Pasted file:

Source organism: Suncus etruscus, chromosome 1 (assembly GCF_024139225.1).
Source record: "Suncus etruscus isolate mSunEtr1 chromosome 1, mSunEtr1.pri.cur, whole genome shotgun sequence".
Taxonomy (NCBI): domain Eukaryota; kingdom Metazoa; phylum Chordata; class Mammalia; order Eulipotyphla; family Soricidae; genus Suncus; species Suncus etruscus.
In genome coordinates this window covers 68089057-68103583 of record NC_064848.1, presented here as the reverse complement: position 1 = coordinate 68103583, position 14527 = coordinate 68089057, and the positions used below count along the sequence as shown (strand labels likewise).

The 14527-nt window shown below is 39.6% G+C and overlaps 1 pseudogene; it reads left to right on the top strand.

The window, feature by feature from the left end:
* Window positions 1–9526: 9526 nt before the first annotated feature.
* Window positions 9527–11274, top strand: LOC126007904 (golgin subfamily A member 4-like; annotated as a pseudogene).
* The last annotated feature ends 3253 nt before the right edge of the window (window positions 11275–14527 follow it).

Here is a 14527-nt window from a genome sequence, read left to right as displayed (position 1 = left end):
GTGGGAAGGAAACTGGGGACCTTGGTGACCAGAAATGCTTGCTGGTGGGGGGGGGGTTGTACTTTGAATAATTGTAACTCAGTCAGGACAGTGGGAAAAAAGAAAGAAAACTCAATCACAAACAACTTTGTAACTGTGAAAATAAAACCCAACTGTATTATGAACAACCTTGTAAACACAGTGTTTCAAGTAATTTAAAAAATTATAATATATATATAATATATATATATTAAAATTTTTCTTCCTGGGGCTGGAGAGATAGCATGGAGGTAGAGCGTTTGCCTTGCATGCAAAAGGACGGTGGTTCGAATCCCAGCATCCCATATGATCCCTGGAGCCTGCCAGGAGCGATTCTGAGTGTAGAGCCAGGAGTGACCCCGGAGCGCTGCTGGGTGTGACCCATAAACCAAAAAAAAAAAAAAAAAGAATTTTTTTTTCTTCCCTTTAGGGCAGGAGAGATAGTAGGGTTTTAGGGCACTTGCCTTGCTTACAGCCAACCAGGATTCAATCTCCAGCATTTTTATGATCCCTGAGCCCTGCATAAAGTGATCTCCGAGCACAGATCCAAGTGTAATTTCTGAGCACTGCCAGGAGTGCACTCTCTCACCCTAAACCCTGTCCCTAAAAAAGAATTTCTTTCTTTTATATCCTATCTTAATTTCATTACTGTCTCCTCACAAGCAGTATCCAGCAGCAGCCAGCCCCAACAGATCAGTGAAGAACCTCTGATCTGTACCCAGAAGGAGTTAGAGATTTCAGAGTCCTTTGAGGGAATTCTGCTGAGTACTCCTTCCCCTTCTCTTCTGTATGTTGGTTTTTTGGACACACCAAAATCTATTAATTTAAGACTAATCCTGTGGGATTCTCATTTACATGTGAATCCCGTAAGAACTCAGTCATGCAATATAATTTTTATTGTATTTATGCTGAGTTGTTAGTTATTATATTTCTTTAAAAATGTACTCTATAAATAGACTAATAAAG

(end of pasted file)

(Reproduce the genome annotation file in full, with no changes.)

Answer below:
Source organism: Suncus etruscus, chromosome 1 (assembly GCF_024139225.1).
Source record: "Suncus etruscus isolate mSunEtr1 chromosome 1, mSunEtr1.pri.cur, whole genome shotgun sequence".
Taxonomy (NCBI): domain Eukaryota; kingdom Metazoa; phylum Chordata; class Mammalia; order Eulipotyphla; family Soricidae; genus Suncus; species Suncus etruscus.
In genome coordinates this window covers 68089057-68103583 of record NC_064848.1, presented here as the reverse complement: position 1 = coordinate 68103583, position 14527 = coordinate 68089057, and the positions used below count along the sequence as shown (strand labels likewise).

The 14527-nt window shown below is 39.6% G+C and overlaps 1 pseudogene; it reads left to right on the top strand.

The window, feature by feature from the left end:
* Window positions 1–9526: 9526 nt before the first annotated feature.
* Window positions 9527–11274, top strand: LOC126007904 (golgin subfamily A member 4-like; annotated as a pseudogene).
* The last annotated feature ends 3253 nt before the right edge of the window (window positions 11275–14527 follow it).

Here is a 14527-nt window from a genome sequence, read left to right as displayed (position 1 = left end):
GTGGGAAGGAAACTGGGGACCTTGGTGACCAGAAATGCTTGCTGGTGGGGGGGGGGTTGTACTTTGAATAATTGTAACTCAGTCAGGACAGTGGGAAAAAAGAAAGAAAACTCAATCACAAACAACTTTGTAACTGTGAAAATAAAACCCAACTGTATTATGAACAACCTTGTAAACACAGTGTTTCAAGTAATTTAAAAAATTATAATATATATATAATATATATATATTAAAATTTTTCTTCCTGGGGCTGGAGAGATAGCATGGAGGTAGAGCGTTTGCCTTGCATGCAAAAGGACGGTGGTTCGAATCCCAGCATCCCATATGATCCCTGGAGCCTGCCAGGAGCGATTCTGAGTGTAGAGCCAGGAGTGACCCCGGAGCGCTGCTGGGTGTGACCCATAAACCAAAAAAAAAAAAAAAAAGAATTTTTTTTTCTTCCCTTTAGGGCAGGAGAGATAGTAGGGTTTTAGGGCACTTGCCTTGCTTACAGCCAACCAGGATTCAATCTCCAGCATTTTTATGATCCCTGAGCCCTGCATAAAGTGATCTCCGAGCACAGATCCAAGTGTAATTTCTGAGCACTGCCAGGAGTGCACTCTCTCACCCTAAACCCTGTCCCTAAAAAAGAATTTCTTTCTTTTATATCCTATCTTAATTTCATTACTGTCTCCTCACAAGCAGTATCCAGCAGCAGCCAGCCCCAACAGATCAGTGAAGAACCTCTGATCTGTACCCAGAAGGAGTTAGAGATTTCAGAGTCCTTTGAGGGAATTCTGCTGAGTACTCCTTCCCCTTCTCTTCTGTATGTTGGTTTTTTGGACACACCAAAATCTATTAATTTAAGACTAATCCTGTGGGATTCTCATTTACATGTGAATCCCGTAAGAACTCAGTCATGCAATATAATTTTTATTGTATTTATGCTGAGTTGTTAGTTATTATATTTCTTTAAAAATGTACTCTATAAATAGACTAATAAAG